Do I have that stuff in the chapter? Nope. Should I? Hellz yes. Why shouldn’t I? The following dialogue is enough to engage the reader, at least this is what they tell me, but there’s nothing grounding them further. The more details you can add, the more engaging the scene will be. Get all four senses in there.

But here’s my suggestion. Don’t add it all into one lump paragraph. Let’s say I go back and add the other two senses I missed. That’s already a fairly decent sized paragraph, and for a day and age with a short attention span, I’ve already lost 50% of my blog post readers cuz I like to talk. A lot. And if I overwhelm the reader right off the bat, they might grow sleepy and bored, and then that friend calls with the new awesome book.

So what’s the solution?

Why not add it into your dialogue tags?! Here’s the following dialogue to my first paragraph. Now, I’m going to just slide it in somewhere. Let’s see how it turns out.

“Come with me, Natalie,” Travis whispered over my lips.

A chuckle welled from deep in my chest. “Spending a weekend with your parents at some fancy-shmancy barbeque slash retirement party isn’t my idea of an awesome time.”

“Even if you’re with the man you love?”

I jutted a chin toward the trunk of his car. “I saw the golf clubs, my friend, and I know you intend to use them.”

Travis turned his head up to laugh, the vibrations transferring to the palms of my hands. When he looked down a moment later, his midnight blue eyes shone with amusement. His hands rubbed absently up and down my arms, his callused palms chafing my softer skin.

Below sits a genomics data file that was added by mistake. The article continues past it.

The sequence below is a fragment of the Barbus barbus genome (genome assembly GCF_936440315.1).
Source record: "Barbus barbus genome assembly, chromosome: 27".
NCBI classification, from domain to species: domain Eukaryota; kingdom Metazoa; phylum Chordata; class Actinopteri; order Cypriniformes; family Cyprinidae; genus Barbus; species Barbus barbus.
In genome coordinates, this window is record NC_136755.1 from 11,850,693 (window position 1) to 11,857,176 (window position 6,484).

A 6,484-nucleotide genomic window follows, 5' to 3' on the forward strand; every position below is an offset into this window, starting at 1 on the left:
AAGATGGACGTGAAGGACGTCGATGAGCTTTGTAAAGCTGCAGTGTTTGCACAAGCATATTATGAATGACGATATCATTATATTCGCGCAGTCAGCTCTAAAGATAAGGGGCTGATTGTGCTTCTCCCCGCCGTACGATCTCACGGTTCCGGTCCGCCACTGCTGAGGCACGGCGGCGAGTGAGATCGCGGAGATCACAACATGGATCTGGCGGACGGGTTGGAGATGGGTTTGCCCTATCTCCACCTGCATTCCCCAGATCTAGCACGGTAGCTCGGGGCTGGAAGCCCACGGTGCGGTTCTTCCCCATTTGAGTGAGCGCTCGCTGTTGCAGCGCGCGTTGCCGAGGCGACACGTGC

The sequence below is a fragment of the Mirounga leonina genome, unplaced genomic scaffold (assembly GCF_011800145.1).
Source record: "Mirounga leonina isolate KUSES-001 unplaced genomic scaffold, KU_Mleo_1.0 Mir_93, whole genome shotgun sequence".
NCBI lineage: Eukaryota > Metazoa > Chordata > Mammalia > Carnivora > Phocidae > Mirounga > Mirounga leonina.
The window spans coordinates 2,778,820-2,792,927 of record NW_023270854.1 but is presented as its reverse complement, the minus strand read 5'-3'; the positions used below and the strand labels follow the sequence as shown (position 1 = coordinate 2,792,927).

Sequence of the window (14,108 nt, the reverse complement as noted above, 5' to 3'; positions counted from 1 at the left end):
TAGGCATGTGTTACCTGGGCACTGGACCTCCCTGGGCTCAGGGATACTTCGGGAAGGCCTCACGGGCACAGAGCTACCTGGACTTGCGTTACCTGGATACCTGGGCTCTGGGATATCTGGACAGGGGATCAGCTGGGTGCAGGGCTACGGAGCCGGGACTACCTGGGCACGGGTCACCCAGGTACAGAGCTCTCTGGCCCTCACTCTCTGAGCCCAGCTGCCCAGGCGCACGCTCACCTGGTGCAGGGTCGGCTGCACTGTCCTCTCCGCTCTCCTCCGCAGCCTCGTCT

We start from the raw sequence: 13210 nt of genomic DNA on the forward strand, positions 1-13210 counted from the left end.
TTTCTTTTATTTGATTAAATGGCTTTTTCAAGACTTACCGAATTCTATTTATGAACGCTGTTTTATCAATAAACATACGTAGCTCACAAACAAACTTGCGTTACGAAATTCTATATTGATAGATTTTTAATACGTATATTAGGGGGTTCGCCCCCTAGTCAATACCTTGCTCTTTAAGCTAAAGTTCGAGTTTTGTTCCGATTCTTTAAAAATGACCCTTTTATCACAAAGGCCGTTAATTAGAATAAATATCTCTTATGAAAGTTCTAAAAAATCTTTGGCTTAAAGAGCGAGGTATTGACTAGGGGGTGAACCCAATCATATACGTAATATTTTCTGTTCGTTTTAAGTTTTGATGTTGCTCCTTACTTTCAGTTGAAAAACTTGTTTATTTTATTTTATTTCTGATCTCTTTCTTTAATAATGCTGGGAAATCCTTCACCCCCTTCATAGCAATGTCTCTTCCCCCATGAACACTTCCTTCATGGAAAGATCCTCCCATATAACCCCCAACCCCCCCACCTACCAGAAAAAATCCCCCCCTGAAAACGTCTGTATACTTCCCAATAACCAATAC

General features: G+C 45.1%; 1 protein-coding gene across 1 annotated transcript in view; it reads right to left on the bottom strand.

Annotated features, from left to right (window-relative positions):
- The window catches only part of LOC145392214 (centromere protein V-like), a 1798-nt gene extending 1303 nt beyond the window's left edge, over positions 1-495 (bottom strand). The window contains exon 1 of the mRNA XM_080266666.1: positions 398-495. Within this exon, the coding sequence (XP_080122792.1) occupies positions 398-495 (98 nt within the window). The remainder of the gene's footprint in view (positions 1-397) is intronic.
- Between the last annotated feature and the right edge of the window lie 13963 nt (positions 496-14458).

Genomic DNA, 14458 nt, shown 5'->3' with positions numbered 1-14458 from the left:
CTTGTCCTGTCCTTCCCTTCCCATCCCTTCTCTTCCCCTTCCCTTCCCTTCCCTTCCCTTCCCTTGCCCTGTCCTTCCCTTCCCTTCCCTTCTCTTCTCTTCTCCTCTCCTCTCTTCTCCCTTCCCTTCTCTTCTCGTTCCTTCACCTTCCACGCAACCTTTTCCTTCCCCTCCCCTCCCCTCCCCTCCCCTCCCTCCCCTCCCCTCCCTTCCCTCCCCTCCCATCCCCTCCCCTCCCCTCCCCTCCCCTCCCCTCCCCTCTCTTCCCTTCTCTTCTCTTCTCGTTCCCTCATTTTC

“If you came, I wouldn’t need to use them,” he said, raising his voice now since Mr. Tucker had started his mower across the street. We were almost immediately doused in the smell of fresh cut grass on the gentle breeze.

It’s not perfect, but you get the idea.

I always fall back on what I see and touch. Remembering to add what I smell and hear can be hard. That’s why we have awesome cp’s to fall back on. Hopefully, you have a good one who notices that right away and reminds you.

So you see why setting is important now? And this can’t be just an occasional thing. Start a checklist or whatever tool of choice and write/type all the senses. Check them off for every scene. Go to a new place, start over with all the senses. Ground your reader scene after scene after scene. Add details beyond the big picture, too. Here’s a scene further into my book that, once I added in the tinier details, I find it’s one of my favorite scenes.